From Concept to Early Success The Below 100 program launched in 2011 with a series of “train the trainer” courses throughout the country, and those courses continue today. Since inception, we have certiﬁed more than 2,000 trainers and are active in virtually every state. The trainer sessions empowered others to go out and share the life-saving message of Below 100, spreading the message organically. Some individual trainers have trained thousands and others played an integral role in getting the training to every oﬃcer in their state. Pennsylvania and Wisconsin are just a few examples of places where the message has spread to everyone wearing a badge. The ﬁrst few years of the program have been encouraging. Our profession lost 160 oﬃcers in 2010 and 166 in 2011. In 2012, the ﬁrst full year since our “train the trainer” courses began, we saw a 50-year low of 122 line-of-duty deaths. The following year, we saw something nobody wearing a badge today had seen—that number dropped to 106. While those deaths are still tragic, it is the lowest number of LODD since 1944.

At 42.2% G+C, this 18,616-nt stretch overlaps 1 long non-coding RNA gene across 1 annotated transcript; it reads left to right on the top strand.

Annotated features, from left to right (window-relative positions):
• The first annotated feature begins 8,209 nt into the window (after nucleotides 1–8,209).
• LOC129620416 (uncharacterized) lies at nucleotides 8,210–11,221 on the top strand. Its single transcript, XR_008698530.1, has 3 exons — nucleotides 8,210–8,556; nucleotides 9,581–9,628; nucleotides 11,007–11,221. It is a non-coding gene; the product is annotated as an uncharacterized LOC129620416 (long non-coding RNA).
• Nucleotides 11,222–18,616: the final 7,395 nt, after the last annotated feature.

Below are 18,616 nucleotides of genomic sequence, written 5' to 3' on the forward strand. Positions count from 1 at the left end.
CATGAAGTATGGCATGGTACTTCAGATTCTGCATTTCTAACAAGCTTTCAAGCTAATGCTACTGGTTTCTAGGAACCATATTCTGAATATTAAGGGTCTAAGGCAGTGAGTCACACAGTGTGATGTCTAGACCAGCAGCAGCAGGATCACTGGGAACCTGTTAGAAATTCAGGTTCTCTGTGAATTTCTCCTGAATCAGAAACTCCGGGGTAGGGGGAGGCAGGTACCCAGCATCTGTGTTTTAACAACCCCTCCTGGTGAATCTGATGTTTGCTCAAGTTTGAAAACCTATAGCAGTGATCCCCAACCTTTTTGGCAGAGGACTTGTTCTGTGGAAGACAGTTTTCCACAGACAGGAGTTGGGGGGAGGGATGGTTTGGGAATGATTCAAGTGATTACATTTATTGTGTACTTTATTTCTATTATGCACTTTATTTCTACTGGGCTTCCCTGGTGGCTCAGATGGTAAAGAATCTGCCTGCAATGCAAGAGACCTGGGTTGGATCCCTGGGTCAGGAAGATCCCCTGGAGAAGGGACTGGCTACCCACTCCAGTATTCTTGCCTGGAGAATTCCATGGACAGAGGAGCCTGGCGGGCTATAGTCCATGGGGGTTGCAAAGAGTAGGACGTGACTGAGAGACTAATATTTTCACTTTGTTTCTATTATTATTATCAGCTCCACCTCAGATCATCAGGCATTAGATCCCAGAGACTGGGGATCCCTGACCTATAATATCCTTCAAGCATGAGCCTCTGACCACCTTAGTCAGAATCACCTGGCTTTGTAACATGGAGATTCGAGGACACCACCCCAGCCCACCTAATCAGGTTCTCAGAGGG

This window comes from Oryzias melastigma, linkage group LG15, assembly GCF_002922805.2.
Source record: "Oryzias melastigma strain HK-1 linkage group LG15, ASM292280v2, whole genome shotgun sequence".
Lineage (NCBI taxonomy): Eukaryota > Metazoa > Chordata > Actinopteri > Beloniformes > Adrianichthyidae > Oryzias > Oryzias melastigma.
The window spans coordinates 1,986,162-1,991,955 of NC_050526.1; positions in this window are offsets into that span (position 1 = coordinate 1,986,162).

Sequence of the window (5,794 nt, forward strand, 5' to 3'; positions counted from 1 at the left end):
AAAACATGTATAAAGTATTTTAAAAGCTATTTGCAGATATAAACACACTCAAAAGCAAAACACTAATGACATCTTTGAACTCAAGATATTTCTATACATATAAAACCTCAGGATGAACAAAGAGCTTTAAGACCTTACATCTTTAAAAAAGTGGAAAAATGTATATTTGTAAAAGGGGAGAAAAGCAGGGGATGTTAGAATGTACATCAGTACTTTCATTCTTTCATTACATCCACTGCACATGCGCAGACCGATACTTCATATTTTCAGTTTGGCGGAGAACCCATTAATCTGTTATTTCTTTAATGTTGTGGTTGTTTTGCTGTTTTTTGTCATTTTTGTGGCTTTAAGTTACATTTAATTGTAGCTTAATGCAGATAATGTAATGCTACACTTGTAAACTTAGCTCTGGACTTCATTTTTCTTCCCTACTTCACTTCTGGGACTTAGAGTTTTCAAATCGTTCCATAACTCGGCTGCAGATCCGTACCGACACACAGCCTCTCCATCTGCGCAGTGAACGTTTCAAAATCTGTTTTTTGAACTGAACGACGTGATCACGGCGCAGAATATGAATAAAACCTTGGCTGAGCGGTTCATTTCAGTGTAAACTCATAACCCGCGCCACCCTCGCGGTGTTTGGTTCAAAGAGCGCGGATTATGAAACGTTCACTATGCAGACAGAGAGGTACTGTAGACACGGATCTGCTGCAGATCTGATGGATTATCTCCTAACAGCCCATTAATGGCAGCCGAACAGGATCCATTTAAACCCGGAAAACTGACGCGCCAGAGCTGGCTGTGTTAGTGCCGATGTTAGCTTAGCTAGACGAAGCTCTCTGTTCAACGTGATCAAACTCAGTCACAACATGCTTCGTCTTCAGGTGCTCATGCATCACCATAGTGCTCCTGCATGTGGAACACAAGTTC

What’s Next The work continues and indeed we still see senseless deaths, but through the eﬀorts of thousands spreading the Below 100 message, law enforcement can continue to evolve towards a much safer culture. To schedule a Below 100 training or ﬁnd out more about the program, visit www.Below100.com. n
FIRST QUARTER 2014
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KNOWLEDGE MATTERS Treadlight Project Re-examines Assumptions About Weight Distribution By Jeremy Moore, The Treadlight Project